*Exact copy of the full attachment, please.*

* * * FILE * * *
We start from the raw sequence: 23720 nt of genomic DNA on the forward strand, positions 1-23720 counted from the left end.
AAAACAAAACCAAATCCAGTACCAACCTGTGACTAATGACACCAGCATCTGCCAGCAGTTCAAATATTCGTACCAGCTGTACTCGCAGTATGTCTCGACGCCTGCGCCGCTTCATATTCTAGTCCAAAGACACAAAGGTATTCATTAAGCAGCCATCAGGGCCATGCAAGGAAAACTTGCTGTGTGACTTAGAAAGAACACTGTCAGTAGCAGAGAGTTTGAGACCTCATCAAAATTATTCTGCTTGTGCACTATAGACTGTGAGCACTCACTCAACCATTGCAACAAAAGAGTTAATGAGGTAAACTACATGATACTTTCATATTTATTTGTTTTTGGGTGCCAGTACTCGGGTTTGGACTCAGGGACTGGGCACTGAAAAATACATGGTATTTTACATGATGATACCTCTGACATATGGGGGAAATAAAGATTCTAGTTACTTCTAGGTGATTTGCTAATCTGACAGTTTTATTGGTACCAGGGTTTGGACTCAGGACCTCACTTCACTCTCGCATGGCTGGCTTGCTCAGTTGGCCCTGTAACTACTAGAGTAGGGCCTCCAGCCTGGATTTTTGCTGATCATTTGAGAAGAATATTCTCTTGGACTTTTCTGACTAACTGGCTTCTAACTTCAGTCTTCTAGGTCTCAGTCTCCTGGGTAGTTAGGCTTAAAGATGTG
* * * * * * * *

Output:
We start from the raw sequence: 23720 nt of genomic DNA on the forward strand, positions 1-23720 counted from the left end.
AAAACAAAACCAAATCCAGTACCAACCTGTGACTAATGACACCAGCATCTGCCAGCAGTTCAAATATTCGTACCAGCTGTACTCGCAGTATGTCTCGACGCCTGCGCCGCTTCATATTCTAGTCCAAAGACACAAAGGTATTCATTAAGCAGCCATCAGGGCCATGCAAGGAAAACTTGCTGTGTGACTTAGAAAGAACACTGTCAGTAGCAGAGAGTTTGAGACCTCATCAAAATTATTCTGCTTGTGCACTATAGACTGTGAGCACTCACTCAACCATTGCAACAAAAGAGTTAATGAGGTAAACTACATGATACTTTCATATTTATTTGTTTTTGGGTGCCAGTACTCGGGTTTGGACTCAGGGACTGGGCACTGAAAAATACATGGTATTTTACATGATGATACCTCTGACATATGGGGGAAATAAAGATTCTAGTTACTTCTAGGTGATTTGCTAATCTGACAGTTTTATTGGTACCAGGGTTTGGACTCAGGACCTCACTTCACTCTCGCATGGCTGGCTTGCTCAGTTGGCCCTGTAACTACTAGAGTAGGGCCTCCAGCCTGGATTTTTGCTGATCATTTGAGAAGAATATTCTCTTGGACTTTTCTGACTAACTGGCTTCTAACTTCAGTCTTCTAGGTCTCAGTCTCCTGGGTAGTTAGGCTTAAAGATGTG